33. ^ "'Queer Eye' Star Jonathan Van Ness Says He Identifies As Gender Nonbinary". HuffPost. June 11, 2019. Retrieved February 20, 2022.
  34. ^ Fasanella, Kahleigh (March 9, 2018). "Queer Eye Star Jonathan Van Ness Opens Up About His Psoriasis on Instagram". Retrieved August 17, 2019.
  35. ^ Hicklin, Aaron (September 22, 2019). "Jonathan Van Ness on being HIV positive: 'It gave me a reason to really fight'". The Observer. ISSN 0029-7712. Retrieved March 25, 2021.
  36. ^ "The 'Queer Eye' guys just met with Pelosi and Ocasio-Cortez on Capitol Hill". Roll Call. April 4, 2019. Retrieved February 4, 2022.
  37. ^ Sullivan, Kate (September 25, 2019). "'Queer Eye' star Jonathan Van Ness endorses Elizabeth Warren for president". CNN. Retrieved September 27, 2019.
  38. ^ a b c Martin, Annie (June 24, 2020). "'Queer Eye' stars say Supreme Court LGBTQ ruling is 'step in right direction'". United Press International. Retrieved June 24, 2020.
  39. ^ Marianne Garvey (January 2021). "'Queer Eye' star Jonathan Van Ness reveals he got married". CNN. Retrieved January 1, 2021.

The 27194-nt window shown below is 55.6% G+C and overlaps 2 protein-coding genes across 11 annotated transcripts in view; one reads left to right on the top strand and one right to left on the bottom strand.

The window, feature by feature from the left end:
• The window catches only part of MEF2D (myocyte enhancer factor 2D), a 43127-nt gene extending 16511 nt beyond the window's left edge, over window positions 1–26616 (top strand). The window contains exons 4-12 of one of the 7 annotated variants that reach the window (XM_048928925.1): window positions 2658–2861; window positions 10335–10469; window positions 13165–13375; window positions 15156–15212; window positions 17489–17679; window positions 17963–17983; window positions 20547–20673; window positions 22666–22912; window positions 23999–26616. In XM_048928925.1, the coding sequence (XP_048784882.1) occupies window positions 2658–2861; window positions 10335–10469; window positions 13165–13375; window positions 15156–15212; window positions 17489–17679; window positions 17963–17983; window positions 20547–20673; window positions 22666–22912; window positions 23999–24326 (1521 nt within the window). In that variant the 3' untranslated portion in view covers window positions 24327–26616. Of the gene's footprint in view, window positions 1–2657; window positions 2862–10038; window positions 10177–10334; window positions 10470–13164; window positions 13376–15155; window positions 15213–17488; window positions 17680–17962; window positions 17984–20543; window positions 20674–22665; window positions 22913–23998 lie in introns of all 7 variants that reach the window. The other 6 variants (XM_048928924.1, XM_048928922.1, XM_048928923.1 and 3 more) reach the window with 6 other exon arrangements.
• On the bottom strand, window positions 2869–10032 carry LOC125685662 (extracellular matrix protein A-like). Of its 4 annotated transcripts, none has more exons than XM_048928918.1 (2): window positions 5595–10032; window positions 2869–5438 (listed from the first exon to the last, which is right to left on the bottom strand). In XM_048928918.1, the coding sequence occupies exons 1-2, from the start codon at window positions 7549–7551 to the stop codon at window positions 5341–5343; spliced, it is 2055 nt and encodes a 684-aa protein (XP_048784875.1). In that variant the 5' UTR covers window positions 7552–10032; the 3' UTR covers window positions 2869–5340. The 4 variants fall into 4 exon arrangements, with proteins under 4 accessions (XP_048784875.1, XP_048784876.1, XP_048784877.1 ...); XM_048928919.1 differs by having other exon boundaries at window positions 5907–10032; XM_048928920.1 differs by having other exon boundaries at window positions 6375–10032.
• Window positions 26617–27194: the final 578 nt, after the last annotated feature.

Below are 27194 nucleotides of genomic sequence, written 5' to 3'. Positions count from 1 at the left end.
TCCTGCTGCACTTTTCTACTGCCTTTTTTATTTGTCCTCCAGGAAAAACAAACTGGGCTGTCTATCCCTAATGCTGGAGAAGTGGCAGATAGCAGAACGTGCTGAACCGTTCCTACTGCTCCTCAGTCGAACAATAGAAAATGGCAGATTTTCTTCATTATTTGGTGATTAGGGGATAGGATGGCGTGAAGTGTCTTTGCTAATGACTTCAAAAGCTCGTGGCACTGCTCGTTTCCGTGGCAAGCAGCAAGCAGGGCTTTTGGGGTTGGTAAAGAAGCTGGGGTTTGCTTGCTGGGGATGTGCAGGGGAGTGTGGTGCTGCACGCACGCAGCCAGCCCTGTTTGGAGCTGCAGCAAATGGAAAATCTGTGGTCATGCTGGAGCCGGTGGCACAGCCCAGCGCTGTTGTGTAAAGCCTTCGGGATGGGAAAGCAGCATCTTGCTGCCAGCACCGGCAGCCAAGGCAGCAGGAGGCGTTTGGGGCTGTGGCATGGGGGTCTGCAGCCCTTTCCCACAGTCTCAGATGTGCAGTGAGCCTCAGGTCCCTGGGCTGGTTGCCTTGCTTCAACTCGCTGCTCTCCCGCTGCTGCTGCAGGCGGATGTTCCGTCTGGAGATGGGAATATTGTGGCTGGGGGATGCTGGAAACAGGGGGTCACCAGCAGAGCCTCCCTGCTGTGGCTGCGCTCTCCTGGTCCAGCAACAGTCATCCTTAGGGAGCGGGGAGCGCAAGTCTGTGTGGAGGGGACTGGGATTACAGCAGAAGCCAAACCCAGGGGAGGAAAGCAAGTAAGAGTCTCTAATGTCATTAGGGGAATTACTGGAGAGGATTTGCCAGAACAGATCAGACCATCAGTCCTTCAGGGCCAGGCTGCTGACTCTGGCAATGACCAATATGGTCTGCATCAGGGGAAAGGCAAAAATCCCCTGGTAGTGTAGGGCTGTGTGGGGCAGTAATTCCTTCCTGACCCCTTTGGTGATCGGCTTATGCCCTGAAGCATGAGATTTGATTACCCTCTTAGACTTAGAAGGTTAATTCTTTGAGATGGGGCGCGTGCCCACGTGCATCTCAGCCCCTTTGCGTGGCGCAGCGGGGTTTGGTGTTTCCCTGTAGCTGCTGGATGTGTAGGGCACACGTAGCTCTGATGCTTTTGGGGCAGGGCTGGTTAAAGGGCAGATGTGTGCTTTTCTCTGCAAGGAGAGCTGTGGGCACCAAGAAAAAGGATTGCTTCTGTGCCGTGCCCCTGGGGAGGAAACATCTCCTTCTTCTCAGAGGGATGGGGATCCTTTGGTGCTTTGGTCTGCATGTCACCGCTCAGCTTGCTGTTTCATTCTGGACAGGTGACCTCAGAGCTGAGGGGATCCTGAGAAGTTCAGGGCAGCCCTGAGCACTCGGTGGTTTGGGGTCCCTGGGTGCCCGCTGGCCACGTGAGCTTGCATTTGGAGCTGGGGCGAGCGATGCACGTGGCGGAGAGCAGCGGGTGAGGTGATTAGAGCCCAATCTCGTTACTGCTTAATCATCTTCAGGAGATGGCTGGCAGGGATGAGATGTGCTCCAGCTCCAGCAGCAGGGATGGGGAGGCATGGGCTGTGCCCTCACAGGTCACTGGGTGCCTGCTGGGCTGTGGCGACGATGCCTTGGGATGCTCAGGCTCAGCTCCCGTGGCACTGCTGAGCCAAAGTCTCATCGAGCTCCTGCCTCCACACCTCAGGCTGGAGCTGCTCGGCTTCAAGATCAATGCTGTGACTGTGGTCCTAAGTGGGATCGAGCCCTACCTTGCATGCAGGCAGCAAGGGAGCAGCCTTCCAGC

40. ^ Lambe, Stacey (November 14, 2019). "Jonathan Van Ness Gets Animated on 'Big City Greens' (Clip)". Entertainment Tonight. Retrieved November 15, 2019.
  41. ^ "Spinning Out Has a Hilarious Queer Eye Cameo". Screen Rant. January 21, 2020.
  42. ^ Milligan, Mercedes (November 12, 2020). "Arlo the Alligator Boy' Makes Animated Debut in Netflix Movie & Series". Animation Magazine.
  43. ^ "Nominations for Outstanding Short Form Variety Series – 2019". Emmys.
  44. ^ a b c "Nominations for Outstanding Host For A Reality Or Competition Program". Emmys.
  45. ^ "Announcing the Winners of the 2019 Goodreads Choice Awards!". Goodreads. Retrieved February 7, 2020.
  46. ^ "2019 iHeartRadio Podcast Awards: Full List of Winners". iHeartRadio. Retrieved October 22, 2020.
  47. ^ "Critics' Choice Real TV Awards | Critics Choice Awards". Archived from the original on April 14, 2021. Retrieved October 22, 2020.